Camp Nou look: Barca announce plans to up capacity to 105,000
If Lionel Messi, Luis Suarez and Neymar are still plying their trade with Barcelona in five years time they will be doing so in a newly revamped Camp Nou.
The Catalan club have unveiled plans to upgrade what is already Europe’s biggest stadium at reported cost of nearly €650m.
The capacity is set to be boosted to 105,000.
The Spanish and European champions released a statement announcing the plans alongside concept images of the four-year upgrade.
Carrying out the stadium revamp will be Japanese architectural company Nikken Sekkei along with Catalan architects Pascual i Ausió Arquitectes.
There were a total of eight bids for the expansion of the stadium with the two being selected by members of Barcelona as well as city officials.
A statement on the club’s website said, "The Nikken Sekkei [and] Pascual i Ausio Arquitectes proposal stands out for being open, elegant, serene, timeless Mediterranean and democratic.
Adding that the revamped stadium would be, “a silent and powerful tribute to the stadium built by Francesc Mitjans in 1957."
The upgrade is expected to be completed in time for the start of the 2021/22 season.
With Barcelona announcing plans to expand what is already Europe’s biggest stadium, here’s a list of the ten biggest stadia in Europe.
1) Camp Nou, Barcelona, Spain.
Soon to be expanded to a 105,000 capacity stadium, the home grounds of FC Barcelona is Europe’s largest stadium. The stadium was built in 1957 and had a capacity of over 115,000 for a time before being redeveloped and the capacity was reduced.
The fresh plans for expansion are estimated to be completed by the start of the 2021-22 campaign.
2) Wembley Stadium, London, England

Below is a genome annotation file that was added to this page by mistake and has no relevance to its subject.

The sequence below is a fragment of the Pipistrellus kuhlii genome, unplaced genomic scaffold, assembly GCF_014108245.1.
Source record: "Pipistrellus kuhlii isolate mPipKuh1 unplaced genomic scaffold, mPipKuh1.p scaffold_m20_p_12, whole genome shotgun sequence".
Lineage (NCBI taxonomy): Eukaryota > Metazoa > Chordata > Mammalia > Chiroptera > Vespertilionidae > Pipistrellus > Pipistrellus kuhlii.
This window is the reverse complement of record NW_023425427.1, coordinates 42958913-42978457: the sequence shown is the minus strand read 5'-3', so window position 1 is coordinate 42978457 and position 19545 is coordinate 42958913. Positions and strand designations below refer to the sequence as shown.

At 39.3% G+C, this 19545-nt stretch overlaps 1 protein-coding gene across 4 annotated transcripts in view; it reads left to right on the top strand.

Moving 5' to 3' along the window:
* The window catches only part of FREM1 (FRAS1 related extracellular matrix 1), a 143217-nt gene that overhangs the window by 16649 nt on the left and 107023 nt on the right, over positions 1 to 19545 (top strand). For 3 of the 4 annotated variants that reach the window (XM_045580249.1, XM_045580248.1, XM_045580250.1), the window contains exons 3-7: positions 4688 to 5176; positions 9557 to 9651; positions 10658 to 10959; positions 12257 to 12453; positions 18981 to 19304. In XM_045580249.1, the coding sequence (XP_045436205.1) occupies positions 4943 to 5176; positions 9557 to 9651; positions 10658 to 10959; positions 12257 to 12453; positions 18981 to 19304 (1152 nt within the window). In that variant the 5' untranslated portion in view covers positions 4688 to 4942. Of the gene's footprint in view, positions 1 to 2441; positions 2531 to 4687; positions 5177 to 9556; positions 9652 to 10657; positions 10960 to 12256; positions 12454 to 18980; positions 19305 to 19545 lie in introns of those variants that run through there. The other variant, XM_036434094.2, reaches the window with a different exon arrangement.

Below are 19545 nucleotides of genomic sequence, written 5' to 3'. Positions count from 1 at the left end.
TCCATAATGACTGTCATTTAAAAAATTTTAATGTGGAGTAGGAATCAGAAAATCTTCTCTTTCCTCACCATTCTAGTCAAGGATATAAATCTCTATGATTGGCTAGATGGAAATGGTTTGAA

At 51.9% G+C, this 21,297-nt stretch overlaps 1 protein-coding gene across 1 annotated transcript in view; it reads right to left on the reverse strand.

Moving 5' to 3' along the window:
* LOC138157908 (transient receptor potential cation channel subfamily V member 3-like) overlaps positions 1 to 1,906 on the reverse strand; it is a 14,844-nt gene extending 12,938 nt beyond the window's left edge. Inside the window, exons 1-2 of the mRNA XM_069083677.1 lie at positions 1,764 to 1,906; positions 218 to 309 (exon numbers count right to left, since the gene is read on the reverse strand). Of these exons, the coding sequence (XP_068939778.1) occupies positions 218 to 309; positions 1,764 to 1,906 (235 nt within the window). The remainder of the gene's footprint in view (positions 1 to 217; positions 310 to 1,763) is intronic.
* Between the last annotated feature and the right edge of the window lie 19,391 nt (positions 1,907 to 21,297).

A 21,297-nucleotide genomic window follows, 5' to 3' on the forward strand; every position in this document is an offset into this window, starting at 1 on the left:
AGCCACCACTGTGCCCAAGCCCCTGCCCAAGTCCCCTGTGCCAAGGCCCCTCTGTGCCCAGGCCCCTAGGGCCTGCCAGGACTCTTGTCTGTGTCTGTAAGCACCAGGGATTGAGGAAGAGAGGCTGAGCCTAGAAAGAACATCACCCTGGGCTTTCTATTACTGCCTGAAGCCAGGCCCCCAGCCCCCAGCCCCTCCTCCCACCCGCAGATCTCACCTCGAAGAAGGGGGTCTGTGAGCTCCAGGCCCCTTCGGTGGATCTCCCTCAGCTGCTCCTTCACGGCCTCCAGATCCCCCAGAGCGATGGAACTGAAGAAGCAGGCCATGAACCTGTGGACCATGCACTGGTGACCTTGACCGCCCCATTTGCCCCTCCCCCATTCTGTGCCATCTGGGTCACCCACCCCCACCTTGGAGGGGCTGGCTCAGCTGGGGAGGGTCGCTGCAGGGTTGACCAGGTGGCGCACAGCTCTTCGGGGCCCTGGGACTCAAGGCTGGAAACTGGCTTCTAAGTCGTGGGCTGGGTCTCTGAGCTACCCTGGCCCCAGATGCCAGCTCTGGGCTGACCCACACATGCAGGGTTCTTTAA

Despite the grumblings over the quality of the pitch itself – the 90,000 capacity Wembley Stadium in London is the England’s national football stadium.
The original Wembley stadium was demolished in the early 2000’s and this stadium rose from its ashes.
3) Croke Park, Dublin, Ireland
Who would have thought an amateur sport would produce one of Europe’s greatest and largest stadiums?
The home of the gaelic games is the third largest stadium in Europe boasting a capacity of over 82,000. Having hosted soccer, rugby and even concerts – as well as GAA - the unrivalled atmosphere created here needs to be experienced to be believed – although don’t expect to catch a Garth Brooks concert here anytime soon.
4) Twickenham Stadium, London, England
The England Rugby Union team play their home games here in London in the UK’s second biggest stadium. The venue which can hold 82,000 people is often referred to as the home of Rugby Union, but as well being the home of that, it also hosts concerts too.
5) Signal Iduna Park, Dortmund, Germany
Also known as the Westfalenstadion, this is the home of German football team Borussia Dortmund and can hold over 81,000 fans. The stadium hosted one of the 2006 World Cup Semi Finals where Germany were beaten by Italy. During it’s redevelopment an unexploded 1000lb World War II bomb was found near the stadium in 2010 – it was successfully diffused and nobody was injured,
6) Stade De France, Paris, France
Built for the 1998 World Cup and the scene of the French national teams greatest footballing feat, the 81,000+ stadium is seen as one of Europe’s great stadiums. It hosts both football and rugby as well as a series of concerts.
7) San Siro, Milan, Italy
Home to both Inter and AC Milan, the San Siro is one of the most iconic footballing stadiums in the world. It is set to host the 2016 UEFA Champions League Final. It’s twice been renovated and has a capacity just over 81,000.
8) Santiago Bernabeu Satdium, Madrid, Spain
Home to one of the world’s most famous footballing dynasties Real Madrid, the Santiago Bernabeu is another of the world’s great footballing grounds and another stadium boasting a capacity of over 81,000.
Opened in December 1947 – it has been renovated twice and expanded four times since being opened nearly 70 years ago.
9) Luzhniki Stadium, Moscow, Russia
The Luzhniki Stadium is 50 years old this year and will be one of the main stadiums utilized during the 2018 FIFA World Cup. Having a capacity of 81,000 this rivals many of Europe’s best stadiums and hosted the 2008 UEFA Champions League final between Manchester United and Chelsea.
10) Attaturk Stadium, Istanbul, Turkey
Opened in 2002 with an original capacity of 81,000 it was renovated in 2005 and the capacity was reduced to over 76,000. The stadium hosted the now infamous 2005 Champions League Final where Liverpool overcame a 3-0 deficit to defeat AC Milan on penalties.